Hope in times of a narrative of fear:
promoting human dignity through theology
On October 30th, the Scalabrini International Migration Institute co-organized the webinar Governing through fear: the populist narrative and human mobility in Europe. This was the second webinar in the international and ecumenical Migration, Ethics, and Theology webinar series, organized in cooperation with scholars in the research project Nordhost – Migration and Hospitality in a Nordic context. The webinar series aim at promoting dialogue on migration between theologians, migration scholars, church and civic leaders, activists, as well as refugees and migrants themselves. These conversations underline the protection of migrants’ and refugees’ rights.
This second webinar addressed the European discourse on immigration and refugees over the past ten years, and how Church communities and theologians could respond to this narrative. Kaia Rønsdal, one of the organizers of the series from the University of Oslo, Faculty of Theology, introduced the theme of the webinar. Afterwards, Julia Krebtan-Hörhager kicked off the presentations. Dr. Krebtan-Hörhager is an Associate Professor of Communication Studies and focuses on inclusive multiculturalism in her work. She provided an overview on the discourse and discursive structures surrounding migration in Europe over the past ten years from different angles: looking at the media, politics, and cultural as well as religious actors. She demonstrated how international media and political framing are united by – sometimes violent – Othering. Still, she discussed how cultural and religious actors seem to resist this prevalent international discourse and stigmatization. By visualizing the migrant’s journey through movies and art, the voice of this perceived “Other” is better understood by the European public. In this part, she also particularly mentioned Pope Francis, who is known for criticizing the globalization of indifference.
Åsa Nausner built upon this, by sharing her experiences with working on migration within the Church of Sweden in Örebro. In times of a changing international public and political narrative, sometimes lacking a focus on human dignity, Nausner’s church is working together with other religious communities in Örebro to challenge this discourse. An example of this was a recent interreligious prayer for peace on the marketplace of the city: openly praying for peace together, in a time where religions are often portrayed as being opposed to one another. Among other things, this interreligious group also stimulates cooperation between youth from different religious backgrounds. By listening to each other’s voices, Nausner described how “God’s love works as a social agent” in her city, promoting dialogue, understanding, and interreligious cooperation.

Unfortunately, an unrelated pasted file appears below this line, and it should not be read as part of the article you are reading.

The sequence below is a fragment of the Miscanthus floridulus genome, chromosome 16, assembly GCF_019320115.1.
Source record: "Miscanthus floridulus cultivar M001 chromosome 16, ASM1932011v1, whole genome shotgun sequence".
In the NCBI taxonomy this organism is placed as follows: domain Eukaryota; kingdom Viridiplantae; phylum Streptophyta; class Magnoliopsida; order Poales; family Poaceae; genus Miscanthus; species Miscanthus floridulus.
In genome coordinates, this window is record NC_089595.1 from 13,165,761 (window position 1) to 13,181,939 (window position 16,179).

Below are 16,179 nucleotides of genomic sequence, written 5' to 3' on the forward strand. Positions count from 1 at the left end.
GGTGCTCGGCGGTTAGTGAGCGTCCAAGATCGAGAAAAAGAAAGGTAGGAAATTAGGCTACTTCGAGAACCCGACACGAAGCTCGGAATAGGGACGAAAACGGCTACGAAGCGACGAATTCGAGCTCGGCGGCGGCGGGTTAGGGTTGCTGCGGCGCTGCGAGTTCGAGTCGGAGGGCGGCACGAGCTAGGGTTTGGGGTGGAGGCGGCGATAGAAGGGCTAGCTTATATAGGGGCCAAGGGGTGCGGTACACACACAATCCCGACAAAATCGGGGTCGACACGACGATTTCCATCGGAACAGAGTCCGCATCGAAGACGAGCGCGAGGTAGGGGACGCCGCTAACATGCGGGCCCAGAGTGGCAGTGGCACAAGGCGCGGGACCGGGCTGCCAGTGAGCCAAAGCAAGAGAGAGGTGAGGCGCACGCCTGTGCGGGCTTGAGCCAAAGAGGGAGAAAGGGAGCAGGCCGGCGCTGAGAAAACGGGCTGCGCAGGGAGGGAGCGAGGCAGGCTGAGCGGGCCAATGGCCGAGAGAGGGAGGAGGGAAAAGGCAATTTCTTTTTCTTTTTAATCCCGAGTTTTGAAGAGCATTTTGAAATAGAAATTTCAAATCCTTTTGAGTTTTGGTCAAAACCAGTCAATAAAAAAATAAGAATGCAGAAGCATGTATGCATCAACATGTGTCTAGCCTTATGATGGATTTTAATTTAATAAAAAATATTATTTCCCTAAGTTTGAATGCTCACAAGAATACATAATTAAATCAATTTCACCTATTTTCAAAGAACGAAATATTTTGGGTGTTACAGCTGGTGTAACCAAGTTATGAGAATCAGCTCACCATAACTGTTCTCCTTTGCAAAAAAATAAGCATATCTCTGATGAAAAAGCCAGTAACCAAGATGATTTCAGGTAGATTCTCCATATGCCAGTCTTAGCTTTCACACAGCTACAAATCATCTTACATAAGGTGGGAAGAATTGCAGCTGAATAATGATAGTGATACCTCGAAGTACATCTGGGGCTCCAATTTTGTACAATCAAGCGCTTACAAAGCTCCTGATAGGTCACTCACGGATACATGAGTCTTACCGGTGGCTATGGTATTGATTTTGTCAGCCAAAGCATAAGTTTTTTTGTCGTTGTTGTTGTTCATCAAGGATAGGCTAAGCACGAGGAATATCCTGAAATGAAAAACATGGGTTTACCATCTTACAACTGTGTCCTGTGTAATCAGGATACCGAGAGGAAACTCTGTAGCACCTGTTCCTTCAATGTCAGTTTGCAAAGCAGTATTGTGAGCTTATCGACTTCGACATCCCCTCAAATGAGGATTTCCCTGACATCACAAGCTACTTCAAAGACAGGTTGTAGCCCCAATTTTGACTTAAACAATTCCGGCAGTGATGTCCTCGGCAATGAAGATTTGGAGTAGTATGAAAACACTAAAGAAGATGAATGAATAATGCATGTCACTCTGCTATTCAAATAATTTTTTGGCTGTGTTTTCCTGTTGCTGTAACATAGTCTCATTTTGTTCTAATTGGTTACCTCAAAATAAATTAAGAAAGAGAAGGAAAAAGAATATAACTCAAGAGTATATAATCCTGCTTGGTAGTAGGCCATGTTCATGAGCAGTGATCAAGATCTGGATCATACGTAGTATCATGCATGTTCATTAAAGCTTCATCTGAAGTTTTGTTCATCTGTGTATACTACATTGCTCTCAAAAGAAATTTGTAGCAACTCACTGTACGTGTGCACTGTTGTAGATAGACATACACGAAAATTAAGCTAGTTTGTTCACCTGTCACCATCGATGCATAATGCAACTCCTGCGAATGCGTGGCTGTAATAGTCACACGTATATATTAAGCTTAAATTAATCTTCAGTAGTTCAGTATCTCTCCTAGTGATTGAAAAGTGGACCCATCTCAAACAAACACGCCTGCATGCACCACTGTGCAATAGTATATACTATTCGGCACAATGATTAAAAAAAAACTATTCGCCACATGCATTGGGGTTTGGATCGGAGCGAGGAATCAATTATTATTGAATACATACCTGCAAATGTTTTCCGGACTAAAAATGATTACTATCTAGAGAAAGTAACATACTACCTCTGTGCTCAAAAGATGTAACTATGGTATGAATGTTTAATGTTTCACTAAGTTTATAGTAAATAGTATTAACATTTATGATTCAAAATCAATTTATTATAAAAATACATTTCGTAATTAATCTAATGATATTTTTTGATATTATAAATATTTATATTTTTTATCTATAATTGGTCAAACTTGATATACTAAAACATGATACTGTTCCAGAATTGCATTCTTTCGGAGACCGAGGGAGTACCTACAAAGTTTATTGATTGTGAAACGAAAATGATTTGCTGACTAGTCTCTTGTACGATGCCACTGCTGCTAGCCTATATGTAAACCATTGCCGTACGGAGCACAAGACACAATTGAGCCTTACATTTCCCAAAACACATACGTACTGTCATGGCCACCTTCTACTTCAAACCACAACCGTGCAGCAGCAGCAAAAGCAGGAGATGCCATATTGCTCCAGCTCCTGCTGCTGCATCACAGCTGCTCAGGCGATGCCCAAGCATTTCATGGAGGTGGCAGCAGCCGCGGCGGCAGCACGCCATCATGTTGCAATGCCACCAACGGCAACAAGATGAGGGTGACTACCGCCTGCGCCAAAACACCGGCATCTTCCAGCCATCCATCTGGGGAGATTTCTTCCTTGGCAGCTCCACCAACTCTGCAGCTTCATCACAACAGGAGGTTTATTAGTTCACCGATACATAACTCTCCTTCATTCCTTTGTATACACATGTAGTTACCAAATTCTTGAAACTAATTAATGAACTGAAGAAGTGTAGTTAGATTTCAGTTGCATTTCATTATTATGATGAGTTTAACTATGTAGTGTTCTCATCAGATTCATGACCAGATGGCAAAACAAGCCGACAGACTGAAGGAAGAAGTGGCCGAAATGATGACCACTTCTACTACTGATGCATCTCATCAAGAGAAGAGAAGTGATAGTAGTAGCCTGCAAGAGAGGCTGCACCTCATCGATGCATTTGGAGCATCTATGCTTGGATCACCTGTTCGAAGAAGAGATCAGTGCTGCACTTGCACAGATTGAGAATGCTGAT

Aldo Skoda – executive director of the SIMI Institute and Professor of Pastoral Theology and Human Mobility at the Pontifical Urban University in Rome – called upon attendants to change the internationally prevalent narrative of fear to a narrative of fraternity. Tying into the words of Dr. Krebtan-Hörhager, there is an increase of collective and individual insecurity and fear within European societies, guiding political, cultural, and/or pastoral decisions. At the center of this is the “stranger” or the “Other”. Still, we must remember that both the Bible as well as the history of Christianity are marked by migrants and migrations. Therefore, Skoda encouraged us to “move our perspective from ideologies that feed or justify fear of the other, to theology that promotes a welcoming and inclusive vision.” A Christian anthropological vision attentive of human dignity should be guiding this movement. This view should thus be inclusive, building a community through fraternity and solidarity.
Lastly, Trygve Wyller – professor emeritus of systematic theology and science of diaconia at the Faculty of Theology, University of Oslo – discussed the need to rethink the concept of “citizenship”. In the political sphere, citizenship is often interpreted as a label used to identify that aperson is qualified to be a citizen – either by birth or long stay in a certain country. Wyller discussed how professor Engin Isin challenged this legal/illegal binary, by arguing that when people move, act against, or suffer from injustices or life-threatening circumstances, they should be able to become citizens in the country of stay. Wyller connected this to the Christian faith. He argued that when we truly come close to the theological view of a person – created in the image of God -, we find that people are in fact already “citizens”. Particularly when they are performing resistance to life conditions that undermine their ability to live in dignity.
During the closing remarks, all speakers recognized the connectivity between the topics discussed. Theology can help us as political/public/cultural/pastoral actors when challenging the narrative of fear, prevalent in the international public, political, and religious sphere. This can offer hope in challenging the populist discourse present in Europe today, and enhance the promotion of human dignity and protection of migrants’ and refugees’ rights internationally.
By Annemarijn Cozijnsen
Recordings of the sessions can be seen at the following link:
April 8, 2024 – Climate crisis and migration
October 28, 2024 – Migration and development: a Christian perspective